She talks to the educated and knowing class. She excoriates against the injustices of the state against poor women trying to make a living, who end up in prison charged with trading without a licence.

She riles against the elite for keeping silent when the majority are disenfranchised, violated and repressed. Stella deliberately uses impolite language. In some poems — and her previous comments — she tends towards the vulgar.

Why? Because if one considers the language of power well, it is probably more violent than Stella Nyanzi’s. Power can be vulgar. Power decrees that poor people can be arrested for being poor.

It violates the ordinary by speaking of vagrancy, loitering, indecent dressing, bad language etc. How does one contest such seemingly harmless words — which can easily be transformed into terrifying actions such as arrests, beating, killing etc — innocently?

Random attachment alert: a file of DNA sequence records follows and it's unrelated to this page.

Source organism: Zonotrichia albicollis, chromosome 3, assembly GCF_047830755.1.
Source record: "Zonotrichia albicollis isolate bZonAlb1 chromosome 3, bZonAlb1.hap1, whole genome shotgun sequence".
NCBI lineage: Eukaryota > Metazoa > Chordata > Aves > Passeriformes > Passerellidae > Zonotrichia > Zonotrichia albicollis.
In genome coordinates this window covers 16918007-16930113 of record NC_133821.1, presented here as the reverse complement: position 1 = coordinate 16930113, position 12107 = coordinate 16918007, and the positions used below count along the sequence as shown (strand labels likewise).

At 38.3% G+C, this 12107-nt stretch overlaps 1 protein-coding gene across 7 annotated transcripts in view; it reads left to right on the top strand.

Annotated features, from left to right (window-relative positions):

Reading the poems in No Roses from My Mouth, one meets a woman who has suffered too much for speaking her mind. Because of questioning authority, she lost her job at the university, lost a pregnancy, lost her freedom and was incarcerated.


This is why she sees her suffering as political. She declares, “I am a political prisoner/I am a prisoner of conscience”, and follows it up with a defiant declaration: “No amount of trumped up charges deter me/If my poetry offend the dictator, fine!/If my written truth chokes the tyrant, fine.”

Because she is no longer terrorised just as Stella Nyanzi, she speaks on behalf of many other women who fall afoul of the government. She reminds the reader of how easy it is to be arrested for being poor in the poem ‘Poverty is a Crime in Kampala City’, when she writes, “The prisons are full unnecessarily/Hardworking citizens arrested and charged for poverty/Women selling baskets of mangoes and bananas by the roadside/Girls hawking roasted groundnuts, steamed maize and sweetened simsim balls/More girl-hawkers of mukonzikonzi brooms, mingling spoons and papyrus mats … Earnest citizens making an honest living from informal trade/The entire stock of their capital confiscated as exhibits of crime/Earnest citizens striving hard to make ends meet/Arrested violently by Kampala City Council Authority agents/Detained for weeks in dirty at cells scattered at police posts/Charged for being idle and disorderly at the Kampala City Hall Court ….”